Sea levels are rising, which means that there’s a greater risk of floods that reach well over the high tide mark. By 2030, the risk that coastal floods will go four feet or more over high tide will have doubled, Climate Central reports. And in that zone lie 287 energy facilities — power plants, natural gas facilities, and oil and gas refineries — that now stand a greater chance of getting an unexpected bath.
The state most likely to be screwed by this state of affairs is, of course, Louisiana. Not only is it full of oil and gas infrastructure, that infrastructure has been built on low-lying ground (which they have a lot of down there). More than half of the at-risk facilities that Climate Central identified are in Louisiana.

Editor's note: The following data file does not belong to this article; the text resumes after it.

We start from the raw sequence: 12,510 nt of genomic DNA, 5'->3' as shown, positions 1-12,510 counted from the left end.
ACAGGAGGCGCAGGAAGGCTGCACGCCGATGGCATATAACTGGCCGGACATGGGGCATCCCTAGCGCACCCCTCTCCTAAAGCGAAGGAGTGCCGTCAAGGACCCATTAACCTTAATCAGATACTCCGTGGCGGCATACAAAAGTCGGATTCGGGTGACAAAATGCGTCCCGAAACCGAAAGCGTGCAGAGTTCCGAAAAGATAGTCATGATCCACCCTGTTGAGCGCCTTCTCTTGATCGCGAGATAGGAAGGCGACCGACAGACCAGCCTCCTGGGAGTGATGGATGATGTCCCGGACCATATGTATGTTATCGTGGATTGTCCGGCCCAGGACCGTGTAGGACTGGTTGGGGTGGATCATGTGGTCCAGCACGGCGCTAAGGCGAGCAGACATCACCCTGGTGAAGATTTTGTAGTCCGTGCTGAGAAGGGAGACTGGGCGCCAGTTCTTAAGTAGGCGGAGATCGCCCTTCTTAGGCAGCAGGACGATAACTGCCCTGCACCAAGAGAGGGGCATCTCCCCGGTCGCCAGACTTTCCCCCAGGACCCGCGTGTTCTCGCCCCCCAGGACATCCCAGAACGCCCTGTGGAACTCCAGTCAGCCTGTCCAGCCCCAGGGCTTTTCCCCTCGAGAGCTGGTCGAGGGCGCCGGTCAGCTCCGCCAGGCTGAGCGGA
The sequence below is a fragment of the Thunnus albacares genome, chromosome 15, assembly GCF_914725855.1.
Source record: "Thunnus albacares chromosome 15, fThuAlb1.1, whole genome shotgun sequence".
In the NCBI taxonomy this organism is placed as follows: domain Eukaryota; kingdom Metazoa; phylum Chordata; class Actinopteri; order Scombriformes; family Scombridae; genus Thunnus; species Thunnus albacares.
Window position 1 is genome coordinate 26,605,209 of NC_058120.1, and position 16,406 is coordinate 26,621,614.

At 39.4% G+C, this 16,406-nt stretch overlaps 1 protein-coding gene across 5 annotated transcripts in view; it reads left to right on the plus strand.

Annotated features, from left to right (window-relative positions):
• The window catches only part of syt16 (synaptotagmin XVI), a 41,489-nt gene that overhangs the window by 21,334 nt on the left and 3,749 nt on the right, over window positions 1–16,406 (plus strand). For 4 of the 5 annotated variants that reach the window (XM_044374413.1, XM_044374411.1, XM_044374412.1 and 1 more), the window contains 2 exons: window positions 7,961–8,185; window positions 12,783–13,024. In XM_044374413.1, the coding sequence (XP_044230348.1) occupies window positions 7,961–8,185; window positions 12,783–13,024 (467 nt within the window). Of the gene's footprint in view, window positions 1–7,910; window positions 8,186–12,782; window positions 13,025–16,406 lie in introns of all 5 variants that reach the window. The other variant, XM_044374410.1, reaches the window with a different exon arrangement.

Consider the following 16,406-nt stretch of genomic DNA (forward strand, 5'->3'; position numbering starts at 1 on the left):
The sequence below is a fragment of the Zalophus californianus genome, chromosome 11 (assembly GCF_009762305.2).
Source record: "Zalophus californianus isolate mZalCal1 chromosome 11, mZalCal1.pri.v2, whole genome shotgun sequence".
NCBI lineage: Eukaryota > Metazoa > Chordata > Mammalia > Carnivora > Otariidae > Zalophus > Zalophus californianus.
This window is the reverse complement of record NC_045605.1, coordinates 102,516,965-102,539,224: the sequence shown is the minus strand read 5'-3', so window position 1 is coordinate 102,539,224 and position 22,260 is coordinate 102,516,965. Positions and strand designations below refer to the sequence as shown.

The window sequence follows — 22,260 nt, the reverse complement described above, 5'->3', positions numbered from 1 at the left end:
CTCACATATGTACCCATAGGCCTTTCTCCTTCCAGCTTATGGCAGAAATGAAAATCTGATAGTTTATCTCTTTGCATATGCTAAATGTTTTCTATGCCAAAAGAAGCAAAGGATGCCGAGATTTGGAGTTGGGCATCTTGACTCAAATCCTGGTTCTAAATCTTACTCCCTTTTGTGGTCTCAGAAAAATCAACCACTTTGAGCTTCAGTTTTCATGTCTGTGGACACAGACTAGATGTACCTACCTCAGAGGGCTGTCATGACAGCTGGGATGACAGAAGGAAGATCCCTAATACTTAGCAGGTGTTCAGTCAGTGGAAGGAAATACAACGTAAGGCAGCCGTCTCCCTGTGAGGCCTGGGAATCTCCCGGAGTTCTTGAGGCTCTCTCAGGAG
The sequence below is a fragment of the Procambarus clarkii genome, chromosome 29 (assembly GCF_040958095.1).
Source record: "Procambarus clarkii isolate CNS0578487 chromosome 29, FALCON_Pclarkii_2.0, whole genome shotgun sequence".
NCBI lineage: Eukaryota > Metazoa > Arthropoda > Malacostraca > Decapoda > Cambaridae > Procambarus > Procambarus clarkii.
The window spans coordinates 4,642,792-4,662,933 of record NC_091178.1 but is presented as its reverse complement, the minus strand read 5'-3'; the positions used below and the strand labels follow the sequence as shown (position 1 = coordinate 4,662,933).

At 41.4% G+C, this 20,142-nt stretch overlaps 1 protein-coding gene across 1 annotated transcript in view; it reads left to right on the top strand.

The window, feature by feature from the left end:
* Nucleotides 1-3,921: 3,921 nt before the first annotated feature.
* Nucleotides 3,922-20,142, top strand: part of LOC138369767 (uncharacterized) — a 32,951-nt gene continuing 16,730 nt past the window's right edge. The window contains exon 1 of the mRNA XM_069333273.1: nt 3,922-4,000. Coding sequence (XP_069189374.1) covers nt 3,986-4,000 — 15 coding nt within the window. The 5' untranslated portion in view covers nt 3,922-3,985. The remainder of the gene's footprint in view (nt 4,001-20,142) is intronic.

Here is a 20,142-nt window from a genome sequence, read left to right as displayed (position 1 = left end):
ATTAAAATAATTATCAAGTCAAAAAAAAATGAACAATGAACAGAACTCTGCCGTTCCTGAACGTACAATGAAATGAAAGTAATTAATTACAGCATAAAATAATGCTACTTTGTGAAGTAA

But Florida, California, and New York also need to worry about their power plants, and Texas and New Jersey about their oil and gas facilities. If this sort of infrastructure gets seriously flooded and goes offline, the economy takes a hit as businesses go without power and energy. Plus, there’s the expense of fixing back up a flooded refinery. Just one more way that climate change is going to be costly.
- Rising Seas Threaten Hundreds of U.S. Energy Facilities, Climate Central
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